Monday, 27 October 2014

Walking in Devon, England

THE SOUTH WEST COASTAL PATH

About 18 months ago, having tired of the hustle and bustle of busy London, my wife and I moved to the coastal town of Torquay in Devon, about three hours by rail south-west of London. I soon learnt that there was plenty of local good walking to be enjoyed.

The South West Coastal Path is a long-distance walking trail that begins at Minehead on the Somerset Coast, then follows the foot of England around Land's End in Cornwall, along the coast of Devon overlooking the English Channel, and finishes its 630 mile (1,014 km) journey at Poole Harbour in the county of Dorset. The walk is rated by Lonely Planet as one of the top walks to be found anywhere in the world, and has been voted Britain's best walk by readers of Walk magazine.

I've only walked a small portion of the path—Dartmouth to Sidmouth—51miles (82 km), but it's been a wonderful experience so far. I've done other long distance coastal walks in Australia—around the rugged west coast of Kangaroo Island off the coast of South Australia, and the wild and muddy South Coast Track in Tasmania. Both those walks were true wilderness experiences. 

The South West Coastal Path never approaches anything close to wilderness, but it does give you an appreciation of the English seascape that most people don't get to experience. You pass around dramatic cliffs, overlook rocky islands, plunge into thick forests and stroll along pleasant stretches of sandy beach.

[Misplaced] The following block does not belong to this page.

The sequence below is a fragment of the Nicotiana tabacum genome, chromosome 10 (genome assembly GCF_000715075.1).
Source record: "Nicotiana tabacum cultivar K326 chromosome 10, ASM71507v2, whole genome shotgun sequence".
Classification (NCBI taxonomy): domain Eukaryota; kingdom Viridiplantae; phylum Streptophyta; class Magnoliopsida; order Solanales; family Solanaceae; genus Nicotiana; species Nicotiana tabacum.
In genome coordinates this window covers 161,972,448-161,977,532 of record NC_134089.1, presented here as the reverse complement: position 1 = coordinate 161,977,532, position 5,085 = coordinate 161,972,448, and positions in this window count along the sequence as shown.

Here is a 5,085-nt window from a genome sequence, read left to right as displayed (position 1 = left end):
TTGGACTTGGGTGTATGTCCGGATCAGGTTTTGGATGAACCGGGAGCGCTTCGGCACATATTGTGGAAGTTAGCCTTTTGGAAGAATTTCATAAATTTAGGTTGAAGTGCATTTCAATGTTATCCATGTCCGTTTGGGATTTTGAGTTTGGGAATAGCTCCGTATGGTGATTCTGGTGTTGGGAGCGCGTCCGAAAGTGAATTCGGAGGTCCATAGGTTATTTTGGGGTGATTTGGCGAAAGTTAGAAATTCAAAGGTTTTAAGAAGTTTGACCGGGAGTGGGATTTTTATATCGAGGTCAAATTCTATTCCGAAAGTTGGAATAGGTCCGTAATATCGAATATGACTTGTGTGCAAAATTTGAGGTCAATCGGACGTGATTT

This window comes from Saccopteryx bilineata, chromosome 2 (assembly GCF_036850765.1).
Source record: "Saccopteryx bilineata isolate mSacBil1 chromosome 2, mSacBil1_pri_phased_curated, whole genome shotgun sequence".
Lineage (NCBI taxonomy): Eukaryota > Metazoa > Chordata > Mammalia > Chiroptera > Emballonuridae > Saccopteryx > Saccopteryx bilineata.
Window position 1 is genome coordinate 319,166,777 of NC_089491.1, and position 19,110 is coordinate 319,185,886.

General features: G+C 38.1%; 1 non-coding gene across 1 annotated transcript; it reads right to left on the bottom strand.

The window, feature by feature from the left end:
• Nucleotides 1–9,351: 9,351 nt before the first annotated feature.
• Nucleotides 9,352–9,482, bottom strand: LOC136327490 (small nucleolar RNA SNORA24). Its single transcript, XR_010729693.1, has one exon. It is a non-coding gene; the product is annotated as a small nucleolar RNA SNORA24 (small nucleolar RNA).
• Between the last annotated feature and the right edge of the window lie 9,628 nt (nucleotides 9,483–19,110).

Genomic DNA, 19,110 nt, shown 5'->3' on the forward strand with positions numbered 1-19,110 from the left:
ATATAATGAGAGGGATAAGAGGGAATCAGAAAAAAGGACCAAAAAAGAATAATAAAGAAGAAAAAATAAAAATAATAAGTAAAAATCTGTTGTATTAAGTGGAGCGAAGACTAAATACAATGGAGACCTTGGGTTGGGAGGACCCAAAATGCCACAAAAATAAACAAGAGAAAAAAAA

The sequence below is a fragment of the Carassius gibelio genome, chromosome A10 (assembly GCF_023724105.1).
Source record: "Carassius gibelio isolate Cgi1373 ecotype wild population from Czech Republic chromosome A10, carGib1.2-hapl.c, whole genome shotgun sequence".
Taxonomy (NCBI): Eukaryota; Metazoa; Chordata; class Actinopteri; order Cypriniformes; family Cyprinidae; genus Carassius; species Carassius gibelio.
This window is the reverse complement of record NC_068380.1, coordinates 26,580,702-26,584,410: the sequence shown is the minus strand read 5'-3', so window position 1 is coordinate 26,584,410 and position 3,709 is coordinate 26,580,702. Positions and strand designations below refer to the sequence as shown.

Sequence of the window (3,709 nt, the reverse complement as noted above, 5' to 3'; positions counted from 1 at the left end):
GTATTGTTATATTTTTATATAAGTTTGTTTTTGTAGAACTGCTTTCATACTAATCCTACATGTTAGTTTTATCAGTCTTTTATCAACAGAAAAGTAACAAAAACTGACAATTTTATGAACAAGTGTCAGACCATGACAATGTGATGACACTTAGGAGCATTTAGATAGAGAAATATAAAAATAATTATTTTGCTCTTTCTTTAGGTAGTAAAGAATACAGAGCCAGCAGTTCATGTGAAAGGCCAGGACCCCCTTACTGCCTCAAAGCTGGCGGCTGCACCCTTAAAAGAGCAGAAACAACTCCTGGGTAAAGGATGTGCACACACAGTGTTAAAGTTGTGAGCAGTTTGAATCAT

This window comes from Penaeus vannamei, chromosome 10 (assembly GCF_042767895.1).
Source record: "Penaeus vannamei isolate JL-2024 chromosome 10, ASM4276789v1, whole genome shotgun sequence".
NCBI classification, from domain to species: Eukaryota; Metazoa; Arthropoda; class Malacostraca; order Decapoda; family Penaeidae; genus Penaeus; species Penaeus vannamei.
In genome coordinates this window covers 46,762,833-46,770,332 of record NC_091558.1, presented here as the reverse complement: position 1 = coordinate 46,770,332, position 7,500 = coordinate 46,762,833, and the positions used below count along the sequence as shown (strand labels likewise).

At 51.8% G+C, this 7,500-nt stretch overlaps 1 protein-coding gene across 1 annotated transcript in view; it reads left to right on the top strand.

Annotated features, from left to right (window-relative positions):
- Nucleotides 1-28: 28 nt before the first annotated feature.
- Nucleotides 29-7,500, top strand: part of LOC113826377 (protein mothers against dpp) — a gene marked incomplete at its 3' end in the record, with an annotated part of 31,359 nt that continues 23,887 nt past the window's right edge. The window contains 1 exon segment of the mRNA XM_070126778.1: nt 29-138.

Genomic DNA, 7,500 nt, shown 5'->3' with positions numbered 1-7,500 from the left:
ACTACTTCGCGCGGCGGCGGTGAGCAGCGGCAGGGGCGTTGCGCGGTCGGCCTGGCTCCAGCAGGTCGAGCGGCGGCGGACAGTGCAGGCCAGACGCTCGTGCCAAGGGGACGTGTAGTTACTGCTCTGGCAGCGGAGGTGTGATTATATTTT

The Jurassic Coast, between Exmouth and Studland, is a highlight of this section of the walk, and is the only natural World Heritage Site in England. I was taken by its high red cliffs and eroding sea stacks, which reminded me of the dramatic limestone landforms overlooked by the Great Ocean Road in Victoria.

The path is well-graded and undemanding for fit walkers, and track maintenance is excellent at every stage—this path attracts a lot of walkers, year round. Unlike walking in Australia, don't worry about carrying a tent, and a litre of drinking water is usually sufficient, as the path passes through many coastal towns on the way—large and small— at regular intervals. These towns are a large part of the attraction of this walk. Each has its own character and history (England has LOTS of history!) and each town you pass through adds a further dimension to the walk. Entering a town from the coast on foot is a very different experience from simply arriving by car. This way you manage to gain a fresh perspective and appreciation for each town you pass through.

I chose to walk the path in easy, bite-size portions—a full day afoot— and this has worked well for me so far. But many people take a week's holiday and walk daily sections, staying overnight in any town that takes their fancy. As in Australia, summer offers far more time for walking and side excursions. Winter walking in England can be very limiting, as daylight only fully emerges around 9.00am, then slowly recedes again at 3.30pm! 





























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